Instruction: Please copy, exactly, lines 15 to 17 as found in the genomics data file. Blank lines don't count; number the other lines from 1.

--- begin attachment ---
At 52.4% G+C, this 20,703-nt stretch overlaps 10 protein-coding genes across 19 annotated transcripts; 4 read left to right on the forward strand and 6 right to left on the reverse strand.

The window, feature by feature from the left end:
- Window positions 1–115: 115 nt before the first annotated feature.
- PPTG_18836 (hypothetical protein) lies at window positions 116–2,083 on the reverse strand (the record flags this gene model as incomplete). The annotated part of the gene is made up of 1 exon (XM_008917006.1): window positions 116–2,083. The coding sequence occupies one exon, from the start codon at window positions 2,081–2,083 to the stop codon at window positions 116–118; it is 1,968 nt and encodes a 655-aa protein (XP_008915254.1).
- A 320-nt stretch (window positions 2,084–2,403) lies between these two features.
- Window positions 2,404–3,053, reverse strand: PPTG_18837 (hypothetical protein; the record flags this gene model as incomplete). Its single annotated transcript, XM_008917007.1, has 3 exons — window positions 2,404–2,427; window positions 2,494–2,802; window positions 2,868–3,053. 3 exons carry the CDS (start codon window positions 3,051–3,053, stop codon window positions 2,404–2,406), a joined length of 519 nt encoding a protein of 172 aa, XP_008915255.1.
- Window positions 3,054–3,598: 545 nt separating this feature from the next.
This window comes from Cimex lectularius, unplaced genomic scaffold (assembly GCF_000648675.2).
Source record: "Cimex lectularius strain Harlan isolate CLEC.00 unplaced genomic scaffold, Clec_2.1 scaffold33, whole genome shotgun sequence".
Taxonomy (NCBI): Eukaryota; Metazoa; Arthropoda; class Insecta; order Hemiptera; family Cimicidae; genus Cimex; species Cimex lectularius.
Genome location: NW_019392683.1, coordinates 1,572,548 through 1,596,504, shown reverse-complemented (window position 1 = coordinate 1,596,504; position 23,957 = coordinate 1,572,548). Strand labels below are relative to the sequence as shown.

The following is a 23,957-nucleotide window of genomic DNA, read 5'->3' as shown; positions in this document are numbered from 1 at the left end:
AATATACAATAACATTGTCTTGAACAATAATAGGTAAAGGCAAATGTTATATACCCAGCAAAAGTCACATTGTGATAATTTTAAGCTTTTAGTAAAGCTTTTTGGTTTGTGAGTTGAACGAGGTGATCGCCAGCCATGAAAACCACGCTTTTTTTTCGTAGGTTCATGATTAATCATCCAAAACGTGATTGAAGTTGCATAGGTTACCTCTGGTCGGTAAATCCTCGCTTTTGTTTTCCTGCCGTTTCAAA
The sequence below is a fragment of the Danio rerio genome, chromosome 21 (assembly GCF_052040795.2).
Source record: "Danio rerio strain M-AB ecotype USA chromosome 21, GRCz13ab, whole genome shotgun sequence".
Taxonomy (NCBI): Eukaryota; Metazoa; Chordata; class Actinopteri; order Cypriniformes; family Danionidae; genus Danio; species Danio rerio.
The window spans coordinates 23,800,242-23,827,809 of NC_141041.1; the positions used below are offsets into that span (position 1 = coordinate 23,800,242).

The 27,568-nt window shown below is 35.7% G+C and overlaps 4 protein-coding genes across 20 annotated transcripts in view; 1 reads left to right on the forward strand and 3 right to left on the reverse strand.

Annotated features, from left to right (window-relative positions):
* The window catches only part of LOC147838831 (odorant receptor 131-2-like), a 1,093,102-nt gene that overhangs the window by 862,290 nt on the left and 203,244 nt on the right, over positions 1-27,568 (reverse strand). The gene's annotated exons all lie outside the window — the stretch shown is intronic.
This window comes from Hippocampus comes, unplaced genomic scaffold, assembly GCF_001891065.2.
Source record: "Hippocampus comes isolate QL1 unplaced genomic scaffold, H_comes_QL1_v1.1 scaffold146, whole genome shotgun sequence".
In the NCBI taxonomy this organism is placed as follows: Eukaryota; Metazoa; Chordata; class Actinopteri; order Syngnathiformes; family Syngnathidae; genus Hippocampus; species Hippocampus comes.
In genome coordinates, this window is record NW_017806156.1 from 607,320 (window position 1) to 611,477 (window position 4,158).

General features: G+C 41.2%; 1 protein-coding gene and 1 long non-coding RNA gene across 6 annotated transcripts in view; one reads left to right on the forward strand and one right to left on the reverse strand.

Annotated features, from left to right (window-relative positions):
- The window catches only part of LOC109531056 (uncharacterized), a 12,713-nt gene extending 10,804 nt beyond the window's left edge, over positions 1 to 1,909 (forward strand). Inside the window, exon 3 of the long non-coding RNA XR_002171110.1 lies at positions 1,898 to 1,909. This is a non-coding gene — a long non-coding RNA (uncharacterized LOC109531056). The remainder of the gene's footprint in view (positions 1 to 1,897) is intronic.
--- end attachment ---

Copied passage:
Source record: "Danio rerio strain M-AB ecotype USA chromosome 21, GRCz13ab, whole genome shotgun sequence".
Taxonomy (NCBI): Eukaryota; Metazoa; Chordata; class Actinopteri; order Cypriniformes; family Danionidae; genus Danio; species Danio rerio.
The window spans coordinates 23,800,242-23,827,809 of NC_141041.1; the positions used below are offsets into that span (position 1 = coordinate 23,800,242).